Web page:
The hole drilling method is a method for measuring residual stresses, in a material. Residual stress occurs in a material in the absence of external loads. Residual stress interacts with the applied loading on the material to affect the overall strength, fatigue, and corrosion performance of the material. Residual stresses are measured through experiments. The hole drilling method is one of the most used methods for residual stress measurement.
The hole drilling method can measure macroscopic residual stresses near the material surface. The principle is based on drilling of a small hole into the material. When the material containing residual stress is removed the remaining material reaches a new equilibrium state. The new equilibrium state has associated deformations around the drilled hole. The deformations are related to the residual stress in the volume of material that was removed through drilling. The deformations around the hole are measured during the experiment using strain gauges or optical methods. The original residual stress in the material is calculated from the measured deformations. The hole drilling method is popular for its simplicity and it is suitable for a wide range of applications and materials.
Key advantages of the hole drilling method include rapid preparation, versatility of the technique for different materials, and reliability. Conversely, the hole drilling method is limited in depth of analysis and specimen geometry, and is at least semi-destructive.
The idea of measuring the residual stress by drilling a hole and registering the change of the hole diameter was first proposed by Mathar in 1934. In 1966 Rendler and Vignis introduced a systematic and repeatable procedure of hole drilling to measure the residual stress. In the following period the method was further developed in terms of drilling techniques, measuring the relieved deformations, and the residual stress evaluation itself. A very important milestone is the use of finite element method to compute the calibration coefficients and to evaluate the residual stresses from the measured relieved deformations (Schajer, 1981). That allowed especially the evaluation of residual stresses which are not constant along the depth. It also brought further possibilities of using the method, e.g., for inhomogeneous materials, coatings, etc. The measurement and evaluation procedure is standardised by the norm ASTM E837 of the American Society for Testing and Materials which also contributed to the popularity of the method. The hole drilling is currently one of the most widespread methods of measuring the residual stress. Modern computational methods are used for the evaluation. The method is being developed especially in terms of drilling techniques and the possibilities of measuring the deformations.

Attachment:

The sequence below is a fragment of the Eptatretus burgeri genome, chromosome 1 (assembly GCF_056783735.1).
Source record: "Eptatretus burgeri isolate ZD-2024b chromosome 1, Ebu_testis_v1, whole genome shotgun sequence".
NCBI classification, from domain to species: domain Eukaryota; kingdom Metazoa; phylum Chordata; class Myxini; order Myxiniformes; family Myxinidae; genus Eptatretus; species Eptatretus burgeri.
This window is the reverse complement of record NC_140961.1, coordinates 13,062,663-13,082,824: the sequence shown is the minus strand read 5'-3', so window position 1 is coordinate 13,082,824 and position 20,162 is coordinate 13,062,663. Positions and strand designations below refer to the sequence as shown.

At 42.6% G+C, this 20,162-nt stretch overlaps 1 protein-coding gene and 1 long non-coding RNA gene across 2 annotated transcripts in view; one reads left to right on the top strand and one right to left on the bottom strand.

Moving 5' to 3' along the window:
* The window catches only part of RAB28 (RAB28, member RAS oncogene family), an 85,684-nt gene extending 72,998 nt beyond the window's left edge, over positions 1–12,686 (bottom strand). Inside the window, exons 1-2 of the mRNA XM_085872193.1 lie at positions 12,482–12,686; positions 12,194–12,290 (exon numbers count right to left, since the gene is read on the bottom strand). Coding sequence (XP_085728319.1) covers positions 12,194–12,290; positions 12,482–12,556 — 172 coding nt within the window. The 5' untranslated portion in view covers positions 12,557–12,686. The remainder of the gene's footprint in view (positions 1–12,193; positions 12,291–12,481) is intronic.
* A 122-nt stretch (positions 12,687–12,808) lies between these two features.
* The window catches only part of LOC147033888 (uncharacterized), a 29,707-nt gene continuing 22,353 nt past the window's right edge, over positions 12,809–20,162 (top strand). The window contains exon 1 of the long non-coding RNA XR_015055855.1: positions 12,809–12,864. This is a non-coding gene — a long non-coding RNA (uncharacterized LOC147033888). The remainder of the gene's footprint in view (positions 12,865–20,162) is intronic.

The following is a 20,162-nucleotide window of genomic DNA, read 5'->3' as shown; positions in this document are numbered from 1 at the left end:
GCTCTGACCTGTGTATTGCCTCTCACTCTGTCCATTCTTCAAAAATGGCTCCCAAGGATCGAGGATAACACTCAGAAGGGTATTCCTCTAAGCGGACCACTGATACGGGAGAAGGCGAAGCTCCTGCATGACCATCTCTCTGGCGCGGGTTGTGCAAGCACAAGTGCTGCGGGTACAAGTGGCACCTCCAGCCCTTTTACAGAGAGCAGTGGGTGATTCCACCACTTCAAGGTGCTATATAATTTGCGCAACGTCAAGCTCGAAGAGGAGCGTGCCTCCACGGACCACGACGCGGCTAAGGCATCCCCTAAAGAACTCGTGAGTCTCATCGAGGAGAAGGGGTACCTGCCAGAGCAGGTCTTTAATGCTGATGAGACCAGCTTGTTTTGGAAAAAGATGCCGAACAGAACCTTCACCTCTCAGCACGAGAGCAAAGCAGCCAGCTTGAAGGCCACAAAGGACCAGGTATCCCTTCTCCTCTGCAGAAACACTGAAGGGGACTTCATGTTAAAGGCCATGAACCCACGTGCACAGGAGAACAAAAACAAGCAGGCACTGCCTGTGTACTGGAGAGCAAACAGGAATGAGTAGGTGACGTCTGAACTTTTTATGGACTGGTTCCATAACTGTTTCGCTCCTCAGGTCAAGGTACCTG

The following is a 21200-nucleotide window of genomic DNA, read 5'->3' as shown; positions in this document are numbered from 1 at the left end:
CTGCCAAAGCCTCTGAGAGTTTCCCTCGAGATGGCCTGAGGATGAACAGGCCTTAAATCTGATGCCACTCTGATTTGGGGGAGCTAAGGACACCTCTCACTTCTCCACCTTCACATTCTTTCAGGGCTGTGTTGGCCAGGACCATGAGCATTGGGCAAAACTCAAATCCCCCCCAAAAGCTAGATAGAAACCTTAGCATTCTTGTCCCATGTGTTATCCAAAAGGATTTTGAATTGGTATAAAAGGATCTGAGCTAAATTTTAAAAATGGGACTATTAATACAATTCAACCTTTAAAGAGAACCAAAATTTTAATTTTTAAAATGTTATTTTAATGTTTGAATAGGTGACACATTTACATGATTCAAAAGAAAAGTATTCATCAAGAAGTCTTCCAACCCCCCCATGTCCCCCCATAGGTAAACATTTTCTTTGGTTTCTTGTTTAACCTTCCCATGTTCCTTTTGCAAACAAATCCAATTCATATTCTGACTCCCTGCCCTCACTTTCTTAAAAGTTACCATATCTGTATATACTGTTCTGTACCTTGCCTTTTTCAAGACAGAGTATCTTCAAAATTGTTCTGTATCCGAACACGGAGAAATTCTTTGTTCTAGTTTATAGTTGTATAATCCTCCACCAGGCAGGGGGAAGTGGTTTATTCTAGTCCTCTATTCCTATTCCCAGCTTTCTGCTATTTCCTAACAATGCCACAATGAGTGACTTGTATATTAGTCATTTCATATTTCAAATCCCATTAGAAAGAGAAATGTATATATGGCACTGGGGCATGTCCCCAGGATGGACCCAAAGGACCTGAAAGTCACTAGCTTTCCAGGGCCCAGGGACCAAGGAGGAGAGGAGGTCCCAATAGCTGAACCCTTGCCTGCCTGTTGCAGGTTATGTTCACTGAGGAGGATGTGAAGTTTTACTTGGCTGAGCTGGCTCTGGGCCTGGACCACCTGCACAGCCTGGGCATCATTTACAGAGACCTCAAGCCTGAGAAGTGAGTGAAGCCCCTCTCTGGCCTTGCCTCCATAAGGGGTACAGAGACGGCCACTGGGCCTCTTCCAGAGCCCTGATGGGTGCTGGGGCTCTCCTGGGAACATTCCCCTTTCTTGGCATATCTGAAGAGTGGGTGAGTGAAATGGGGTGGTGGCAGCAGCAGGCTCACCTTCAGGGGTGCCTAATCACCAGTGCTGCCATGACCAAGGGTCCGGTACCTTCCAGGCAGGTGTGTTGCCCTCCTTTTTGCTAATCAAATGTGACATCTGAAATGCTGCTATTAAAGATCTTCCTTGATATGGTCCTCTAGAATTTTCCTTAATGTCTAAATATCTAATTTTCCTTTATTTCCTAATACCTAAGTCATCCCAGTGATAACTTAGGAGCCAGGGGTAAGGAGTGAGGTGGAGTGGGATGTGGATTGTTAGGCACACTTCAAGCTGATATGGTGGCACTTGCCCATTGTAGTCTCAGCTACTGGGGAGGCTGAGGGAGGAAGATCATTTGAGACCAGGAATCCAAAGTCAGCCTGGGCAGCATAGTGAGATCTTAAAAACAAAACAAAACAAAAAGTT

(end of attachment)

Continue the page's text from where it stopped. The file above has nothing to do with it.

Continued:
The hole drilling method of measuring the residual stresses is based on drilling a small hole in the material surface. This relieves the residual stresses and the associated deformations around the hole. The relieved deformations are measured in at least three independent directions around the hole. The original residual stress in the material is then evaluated based on the measured deformations and using the so-called calibration coefficients. The hole is made by a cylindrical end mill or by alternative techniques. Deformations are most often measured using strain gauges (strain gauge rosettes).
The biaxial stress in the surface plane can be measured. The method is often referred to as semi-destructive thanks to the small material damage. The method is relatively simple, fast, the measuring device is usually portable. Disadvantages include the destructive character of the technique, limited resolution, and a lower accuracy of the evaluation in the case of nonuniform stresses or inhomogeneous material properties.